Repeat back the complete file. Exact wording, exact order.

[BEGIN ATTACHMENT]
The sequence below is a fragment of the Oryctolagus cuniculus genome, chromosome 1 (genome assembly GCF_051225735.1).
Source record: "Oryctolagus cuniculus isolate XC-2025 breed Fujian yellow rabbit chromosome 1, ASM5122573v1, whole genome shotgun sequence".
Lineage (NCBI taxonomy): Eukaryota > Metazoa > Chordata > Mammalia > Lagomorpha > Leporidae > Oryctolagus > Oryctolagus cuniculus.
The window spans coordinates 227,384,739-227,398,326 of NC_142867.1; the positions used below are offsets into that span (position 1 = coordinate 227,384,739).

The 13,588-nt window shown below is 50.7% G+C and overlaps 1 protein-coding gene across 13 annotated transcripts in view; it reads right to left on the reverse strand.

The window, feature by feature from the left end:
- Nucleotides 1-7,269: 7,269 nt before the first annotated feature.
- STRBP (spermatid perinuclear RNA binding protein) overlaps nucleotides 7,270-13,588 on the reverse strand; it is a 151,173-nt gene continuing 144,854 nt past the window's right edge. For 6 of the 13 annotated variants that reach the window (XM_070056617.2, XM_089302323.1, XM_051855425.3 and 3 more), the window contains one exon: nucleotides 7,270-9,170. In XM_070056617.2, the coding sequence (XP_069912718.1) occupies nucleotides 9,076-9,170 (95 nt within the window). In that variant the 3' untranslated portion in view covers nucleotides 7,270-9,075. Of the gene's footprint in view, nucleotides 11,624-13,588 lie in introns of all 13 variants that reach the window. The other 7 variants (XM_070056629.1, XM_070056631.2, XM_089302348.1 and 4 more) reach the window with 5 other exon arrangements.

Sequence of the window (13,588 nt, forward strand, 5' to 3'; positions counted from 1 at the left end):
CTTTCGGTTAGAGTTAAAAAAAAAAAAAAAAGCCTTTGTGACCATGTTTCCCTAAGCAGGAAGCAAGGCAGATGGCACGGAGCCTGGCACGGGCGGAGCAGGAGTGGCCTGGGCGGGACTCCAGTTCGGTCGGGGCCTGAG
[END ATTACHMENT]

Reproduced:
The sequence below is a fragment of the Oryctolagus cuniculus genome, chromosome 1 (genome assembly GCF_051225735.1).
Source record: "Oryctolagus cuniculus isolate XC-2025 breed Fujian yellow rabbit chromosome 1, ASM5122573v1, whole genome shotgun sequence".
Lineage (NCBI taxonomy): Eukaryota > Metazoa > Chordata > Mammalia > Lagomorpha > Leporidae > Oryctolagus > Oryctolagus cuniculus.
The window spans coordinates 227,384,739-227,398,326 of NC_142867.1; the positions used below are offsets into that span (position 1 = coordinate 227,384,739).

The 13,588-nt window shown below is 50.7% G+C and overlaps 1 protein-coding gene across 13 annotated transcripts in view; it reads right to left on the reverse strand.

The window, feature by feature from the left end:
- Nucleotides 1-7,269: 7,269 nt before the first annotated feature.
- STRBP (spermatid perinuclear RNA binding protein) overlaps nucleotides 7,270-13,588 on the reverse strand; it is a 151,173-nt gene continuing 144,854 nt past the window's right edge. For 6 of the 13 annotated variants that reach the window (XM_070056617.2, XM_089302323.1, XM_051855425.3 and 3 more), the window contains one exon: nucleotides 7,270-9,170. In XM_070056617.2, the coding sequence (XP_069912718.1) occupies nucleotides 9,076-9,170 (95 nt within the window). In that variant the 3' untranslated portion in view covers nucleotides 7,270-9,075. Of the gene's footprint in view, nucleotides 11,624-13,588 lie in introns of all 13 variants that reach the window. The other 7 variants (XM_070056629.1, XM_070056631.2, XM_089302348.1 and 4 more) reach the window with 5 other exon arrangements.

Sequence of the window (13,588 nt, forward strand, 5' to 3'; positions counted from 1 at the left end):
CTTTCGGTTAGAGTTAAAAAAAAAAAAAAAAGCCTTTGTGACCATGTTTCCCTAAGCAGGAAGCAAGGCAGATGGCACGGAGCCTGGCACGGGCGGAGCAGGAGTGGCCTGGGCGGGACTCCAGTTCGGTCGGGGCCTGAG